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2003\01\27@201218 by hard Prosser
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Russel
I think that it's the power requirement that goes up with the cube of
velocity. Force goes up with the square ?? Still works out at 163mph
however!

Richard




                   Russell McMahon
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> *>This guy really gets around!
> *>He posted on the Soaring Usenet group on Google (rec.aviation.soaring),
> *>suggesting that his designs be used to power some of the lighter
sailplanes.
> *>Yeah right!
>
> Hey, you could use a V1 engine instead and get more credibility (and
> tinnitus). That Hiller trombone device has very low compression ratio so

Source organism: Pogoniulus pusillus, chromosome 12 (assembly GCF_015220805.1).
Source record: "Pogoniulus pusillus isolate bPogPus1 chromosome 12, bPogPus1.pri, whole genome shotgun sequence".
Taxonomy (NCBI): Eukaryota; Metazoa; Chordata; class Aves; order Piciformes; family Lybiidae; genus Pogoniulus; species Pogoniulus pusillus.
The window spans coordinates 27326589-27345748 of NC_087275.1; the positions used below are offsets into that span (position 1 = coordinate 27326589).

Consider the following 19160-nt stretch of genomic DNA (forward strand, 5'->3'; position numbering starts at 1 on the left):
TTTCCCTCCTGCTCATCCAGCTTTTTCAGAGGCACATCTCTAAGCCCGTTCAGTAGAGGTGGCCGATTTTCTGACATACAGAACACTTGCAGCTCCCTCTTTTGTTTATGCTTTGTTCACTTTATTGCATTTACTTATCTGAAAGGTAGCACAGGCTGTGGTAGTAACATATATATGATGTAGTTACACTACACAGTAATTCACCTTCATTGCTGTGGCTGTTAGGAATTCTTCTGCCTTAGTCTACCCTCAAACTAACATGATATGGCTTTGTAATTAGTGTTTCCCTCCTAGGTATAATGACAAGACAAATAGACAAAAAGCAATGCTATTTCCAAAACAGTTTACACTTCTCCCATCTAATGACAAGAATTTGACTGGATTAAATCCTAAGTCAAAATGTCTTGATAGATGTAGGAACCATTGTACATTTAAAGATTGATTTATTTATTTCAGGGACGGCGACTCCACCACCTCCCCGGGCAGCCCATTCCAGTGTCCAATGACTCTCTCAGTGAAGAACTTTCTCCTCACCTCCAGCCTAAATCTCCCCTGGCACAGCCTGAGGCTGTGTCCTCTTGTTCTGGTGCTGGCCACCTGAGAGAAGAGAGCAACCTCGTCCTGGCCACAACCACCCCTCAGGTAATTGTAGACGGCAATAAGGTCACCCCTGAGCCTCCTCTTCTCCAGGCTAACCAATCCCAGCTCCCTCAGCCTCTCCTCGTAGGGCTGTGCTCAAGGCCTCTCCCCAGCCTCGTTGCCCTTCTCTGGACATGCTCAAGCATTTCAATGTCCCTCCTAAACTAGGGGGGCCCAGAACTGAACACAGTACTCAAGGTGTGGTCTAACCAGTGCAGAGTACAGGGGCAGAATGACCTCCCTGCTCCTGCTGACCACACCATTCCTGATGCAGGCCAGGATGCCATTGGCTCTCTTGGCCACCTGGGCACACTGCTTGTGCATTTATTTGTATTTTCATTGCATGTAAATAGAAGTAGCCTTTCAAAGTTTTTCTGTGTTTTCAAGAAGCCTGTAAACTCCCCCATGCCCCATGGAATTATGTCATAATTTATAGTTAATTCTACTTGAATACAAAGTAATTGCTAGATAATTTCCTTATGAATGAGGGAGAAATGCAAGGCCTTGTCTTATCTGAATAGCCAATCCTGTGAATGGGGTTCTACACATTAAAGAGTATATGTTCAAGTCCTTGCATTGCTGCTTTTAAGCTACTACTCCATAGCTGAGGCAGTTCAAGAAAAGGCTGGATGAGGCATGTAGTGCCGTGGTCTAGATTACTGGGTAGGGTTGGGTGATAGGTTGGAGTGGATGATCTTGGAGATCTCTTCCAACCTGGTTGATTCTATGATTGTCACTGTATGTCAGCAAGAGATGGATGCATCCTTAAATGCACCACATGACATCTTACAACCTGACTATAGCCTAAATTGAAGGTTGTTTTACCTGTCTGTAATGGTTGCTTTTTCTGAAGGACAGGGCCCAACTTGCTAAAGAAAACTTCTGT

> its efficiency is low. But so has the V1 engine ... there was someone on
> this list who said he flew a pulse jet model airplane some time ago,
maybe
> they want to chip in on this thread.


One working model of Bruce's engine produces about 100 lbf thrust. The V1
produced about 600 lbf. Bruce uses his to power a gokart. Apart from the
terrible noise it would be an entirely practical sailplane motor. The V1
carried a 1 ton payload and travelled at about 400 mph. As air drag rises
as
the cube of velocity a V1 size craft might be expected to exceed 200 mph
with Bruce's engine in level flight !!!!!!!! ((600/100)^0.333 ~= 1.8) A
smaller craft would go faster.

A jet or rocket engine of any sort has the interesting attribute of
producing more effective power with increasing speed due to the P = V x F
relationship. (At standstill it delivers no true power at all - only force.
At 200 mph a 100 lbf motor produces about 30,000 ft-lbf/sec or about 60
horsepower. Entirely adequate for a small craft.

Takeoffs would be another matter. The V1 had the same problem and used a
peroxide powered steam catapult to do the honours. In the case of a